One of the first things you notice when embarking on a creative endeavor are all the little voices in your head. A beginner’s head, especially, is full of advice, and rules, and lists of do’s and dont’s. For a new writer, there’s an entire industry out there, in case you hadn’t noticed, bent on helping you become published and/or more successful.
Now, I’m not saying all these how-to advice books and columns of tricks aren’t helpful. It’s a common saying that when starting out, one first needs to learn the rules, only to know better how to to break them. And that’s fine. I like to think of that as surveying the terrain. But there are so many boulders, and trees, and fences, and hyenas out there, it is sometimes kinda’ tough to see the landscape.
What advice is useful and important, and what advice is simply tying you down, boxing you in, and caging your creative spirit?
And before you think I’m just a cranky rebel (which I am, but not only), I am not talking about little things like spelling and grammar, the very basics of constructing cohesive verbal communication. Those are rules you need. You wouldn’t want to live in a house built by a bunch of dudes who didn’t know how to drive a nail straight into a piece of wood.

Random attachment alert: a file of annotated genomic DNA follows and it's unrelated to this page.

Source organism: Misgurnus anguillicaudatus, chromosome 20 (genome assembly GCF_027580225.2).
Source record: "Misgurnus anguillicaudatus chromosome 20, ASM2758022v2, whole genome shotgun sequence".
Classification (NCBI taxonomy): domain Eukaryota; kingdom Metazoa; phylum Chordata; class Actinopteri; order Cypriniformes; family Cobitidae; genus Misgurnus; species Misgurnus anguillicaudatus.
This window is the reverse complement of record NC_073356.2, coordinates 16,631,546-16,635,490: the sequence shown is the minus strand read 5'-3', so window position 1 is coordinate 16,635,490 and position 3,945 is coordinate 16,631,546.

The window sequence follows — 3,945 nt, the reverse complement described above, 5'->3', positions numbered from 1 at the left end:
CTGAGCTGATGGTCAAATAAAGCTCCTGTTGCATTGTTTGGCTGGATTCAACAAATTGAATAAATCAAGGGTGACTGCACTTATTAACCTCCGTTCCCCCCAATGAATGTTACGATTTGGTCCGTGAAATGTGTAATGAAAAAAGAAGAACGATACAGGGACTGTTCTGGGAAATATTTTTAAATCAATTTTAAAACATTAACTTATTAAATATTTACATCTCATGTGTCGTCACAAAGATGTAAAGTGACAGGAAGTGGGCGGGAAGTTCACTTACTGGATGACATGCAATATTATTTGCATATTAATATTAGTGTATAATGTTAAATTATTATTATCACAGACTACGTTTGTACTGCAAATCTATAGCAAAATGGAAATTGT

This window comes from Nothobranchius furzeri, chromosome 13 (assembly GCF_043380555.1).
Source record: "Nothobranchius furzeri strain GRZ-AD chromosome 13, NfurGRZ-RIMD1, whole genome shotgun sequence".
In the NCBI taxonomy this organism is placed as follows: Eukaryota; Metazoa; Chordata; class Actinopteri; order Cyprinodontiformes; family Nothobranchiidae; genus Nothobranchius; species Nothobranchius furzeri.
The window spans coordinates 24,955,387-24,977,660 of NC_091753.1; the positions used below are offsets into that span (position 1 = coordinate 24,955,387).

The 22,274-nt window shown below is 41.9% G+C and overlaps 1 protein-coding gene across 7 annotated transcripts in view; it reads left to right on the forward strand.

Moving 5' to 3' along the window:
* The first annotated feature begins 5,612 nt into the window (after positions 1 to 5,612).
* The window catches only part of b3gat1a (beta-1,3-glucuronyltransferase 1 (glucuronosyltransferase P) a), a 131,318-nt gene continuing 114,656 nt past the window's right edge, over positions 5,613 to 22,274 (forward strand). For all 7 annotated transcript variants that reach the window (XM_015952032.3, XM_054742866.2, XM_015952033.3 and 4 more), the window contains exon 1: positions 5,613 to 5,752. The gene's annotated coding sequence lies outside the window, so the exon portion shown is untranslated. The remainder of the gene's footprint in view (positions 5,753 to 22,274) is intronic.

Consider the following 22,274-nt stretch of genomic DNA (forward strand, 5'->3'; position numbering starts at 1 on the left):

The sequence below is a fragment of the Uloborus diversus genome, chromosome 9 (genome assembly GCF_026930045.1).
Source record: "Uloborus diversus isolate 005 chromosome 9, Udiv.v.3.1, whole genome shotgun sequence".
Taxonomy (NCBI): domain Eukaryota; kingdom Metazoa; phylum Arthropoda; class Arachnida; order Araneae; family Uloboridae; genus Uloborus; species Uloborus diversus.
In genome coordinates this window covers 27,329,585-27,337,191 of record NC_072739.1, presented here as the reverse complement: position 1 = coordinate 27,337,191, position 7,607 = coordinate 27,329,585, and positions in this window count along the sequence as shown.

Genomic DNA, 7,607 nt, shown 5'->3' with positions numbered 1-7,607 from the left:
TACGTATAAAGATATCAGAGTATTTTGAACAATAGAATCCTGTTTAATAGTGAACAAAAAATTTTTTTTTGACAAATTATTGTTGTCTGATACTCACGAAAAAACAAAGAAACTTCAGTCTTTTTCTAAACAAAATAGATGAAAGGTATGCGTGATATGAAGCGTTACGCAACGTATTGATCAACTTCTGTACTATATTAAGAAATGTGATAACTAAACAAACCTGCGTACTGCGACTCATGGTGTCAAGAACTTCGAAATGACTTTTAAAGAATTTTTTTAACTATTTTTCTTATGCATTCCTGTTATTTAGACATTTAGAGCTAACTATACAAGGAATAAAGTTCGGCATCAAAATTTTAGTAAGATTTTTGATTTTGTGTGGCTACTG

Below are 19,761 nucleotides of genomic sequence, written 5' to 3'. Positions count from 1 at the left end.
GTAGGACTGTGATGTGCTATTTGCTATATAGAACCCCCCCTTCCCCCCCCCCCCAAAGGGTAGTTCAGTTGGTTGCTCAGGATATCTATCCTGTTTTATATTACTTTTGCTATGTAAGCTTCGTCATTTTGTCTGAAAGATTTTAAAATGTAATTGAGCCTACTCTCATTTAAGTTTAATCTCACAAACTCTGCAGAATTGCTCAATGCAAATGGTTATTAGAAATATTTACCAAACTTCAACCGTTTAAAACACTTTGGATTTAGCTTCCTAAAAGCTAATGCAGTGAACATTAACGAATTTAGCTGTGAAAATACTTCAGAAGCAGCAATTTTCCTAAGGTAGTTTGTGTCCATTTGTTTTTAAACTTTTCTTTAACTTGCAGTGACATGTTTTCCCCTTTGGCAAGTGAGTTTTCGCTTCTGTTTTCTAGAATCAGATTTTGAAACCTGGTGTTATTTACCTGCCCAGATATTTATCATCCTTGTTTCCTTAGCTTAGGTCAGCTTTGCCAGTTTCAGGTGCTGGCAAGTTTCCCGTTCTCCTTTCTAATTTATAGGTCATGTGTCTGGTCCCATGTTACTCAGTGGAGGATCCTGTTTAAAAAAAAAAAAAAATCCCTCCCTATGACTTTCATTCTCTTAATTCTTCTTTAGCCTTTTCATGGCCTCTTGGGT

You can’t break the rules if you don’t know what they are.
A common observation is that the most brilliant creative insights often occur when you’re not thinking at all – when you’re not worrying about following rules or planning a plot or staring at a dictionary definition. The flash happens while you’re doing something mundane like brushing your teeth or washing dishes (anything with water, apparently) – times when your mind is free and all those little synapses up there can do their natural work, making surprising connections that logic and rules would never have allowed you to make.
Just stop thinking and the answer will come to you. (That, by the way, is a pretty neat trick if you’re trying to remember something, in case you hadn’t already discovered the technique. Calm down your brain. It knows what to do.)
Well, sometimes. If I haven’t loaded my world and my characters with rich detail, no “sit back and wait for the magic moment” scheme is ever going to work. I think they call that preparation. If I have done the homework, then the little voice I hear in my head is often the voice of one of the characters, or something in the environment, or the clash of two issues. That’s what keeps me writing. It’s a superb moment.
Oops, I just mentioned a rule. Preparation.
We will never be completely free of the problem, I guess, knowing exactly how to filter-out which voice to listen to and which voice to ignore. But, chances are the seasoned professionals have discovered the secret. And I’m willing to bet it wasn’t spelled out for them in a commentary like this one.
PS: That said, here are some books on writing
which I found exceptionally inspiring:
David Gerrold. Worlds of Wonder: How to Write Science Fiction and Fantasy.
Orson Scott Card. How to Write Science Fiction and Fantasy.
Ray Bradbury. Zen in the Art of Writing.